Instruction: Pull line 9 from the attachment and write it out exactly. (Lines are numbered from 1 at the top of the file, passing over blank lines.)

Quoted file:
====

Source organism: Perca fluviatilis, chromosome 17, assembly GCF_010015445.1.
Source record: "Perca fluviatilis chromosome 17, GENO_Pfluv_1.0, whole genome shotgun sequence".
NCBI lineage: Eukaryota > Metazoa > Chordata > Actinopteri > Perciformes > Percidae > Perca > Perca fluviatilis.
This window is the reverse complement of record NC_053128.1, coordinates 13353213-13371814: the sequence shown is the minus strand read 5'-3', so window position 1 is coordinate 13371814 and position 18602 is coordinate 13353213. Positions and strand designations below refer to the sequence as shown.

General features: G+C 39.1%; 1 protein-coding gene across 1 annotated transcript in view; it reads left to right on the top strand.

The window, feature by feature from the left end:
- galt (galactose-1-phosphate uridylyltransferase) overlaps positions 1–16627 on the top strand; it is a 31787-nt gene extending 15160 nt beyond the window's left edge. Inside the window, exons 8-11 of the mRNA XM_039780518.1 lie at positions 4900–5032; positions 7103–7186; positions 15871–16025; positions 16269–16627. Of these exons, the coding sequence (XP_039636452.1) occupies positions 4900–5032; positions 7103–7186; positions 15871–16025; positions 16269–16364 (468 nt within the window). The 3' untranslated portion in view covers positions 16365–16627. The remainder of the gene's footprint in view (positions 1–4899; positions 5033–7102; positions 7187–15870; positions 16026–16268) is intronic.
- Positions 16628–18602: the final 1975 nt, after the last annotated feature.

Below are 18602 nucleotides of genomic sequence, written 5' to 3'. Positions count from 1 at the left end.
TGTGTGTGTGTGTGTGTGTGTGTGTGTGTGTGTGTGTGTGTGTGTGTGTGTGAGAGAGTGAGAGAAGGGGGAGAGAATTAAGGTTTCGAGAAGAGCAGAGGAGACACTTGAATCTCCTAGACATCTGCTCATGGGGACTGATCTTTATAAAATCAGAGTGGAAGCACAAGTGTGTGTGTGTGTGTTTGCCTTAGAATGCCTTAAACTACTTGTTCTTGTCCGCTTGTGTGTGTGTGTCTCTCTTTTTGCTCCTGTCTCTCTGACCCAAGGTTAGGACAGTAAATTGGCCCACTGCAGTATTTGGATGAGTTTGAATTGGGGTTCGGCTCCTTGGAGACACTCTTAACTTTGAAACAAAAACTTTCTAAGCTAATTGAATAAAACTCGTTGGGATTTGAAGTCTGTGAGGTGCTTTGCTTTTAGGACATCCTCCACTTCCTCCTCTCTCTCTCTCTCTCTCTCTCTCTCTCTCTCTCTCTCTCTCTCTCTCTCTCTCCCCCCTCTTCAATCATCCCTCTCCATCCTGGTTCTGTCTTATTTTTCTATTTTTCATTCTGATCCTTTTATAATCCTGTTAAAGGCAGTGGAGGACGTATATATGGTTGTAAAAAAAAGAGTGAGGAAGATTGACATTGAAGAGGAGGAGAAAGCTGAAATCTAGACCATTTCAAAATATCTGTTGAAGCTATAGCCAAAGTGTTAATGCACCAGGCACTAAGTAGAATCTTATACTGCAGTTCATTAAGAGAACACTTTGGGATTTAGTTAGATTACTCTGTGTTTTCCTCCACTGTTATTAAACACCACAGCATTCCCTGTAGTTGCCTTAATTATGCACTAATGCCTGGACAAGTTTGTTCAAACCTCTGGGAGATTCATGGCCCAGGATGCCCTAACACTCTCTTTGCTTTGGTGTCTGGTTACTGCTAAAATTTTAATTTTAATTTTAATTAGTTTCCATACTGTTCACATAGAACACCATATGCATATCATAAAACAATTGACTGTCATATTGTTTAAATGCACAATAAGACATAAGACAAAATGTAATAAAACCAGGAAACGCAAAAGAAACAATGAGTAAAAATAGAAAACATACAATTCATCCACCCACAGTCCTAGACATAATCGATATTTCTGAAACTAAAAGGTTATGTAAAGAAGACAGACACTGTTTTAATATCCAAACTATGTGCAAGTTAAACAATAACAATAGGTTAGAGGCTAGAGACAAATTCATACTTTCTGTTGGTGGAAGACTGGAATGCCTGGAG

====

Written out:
Below are 18602 nucleotides of genomic sequence, written 5' to 3'. Positions count from 1 at the left end.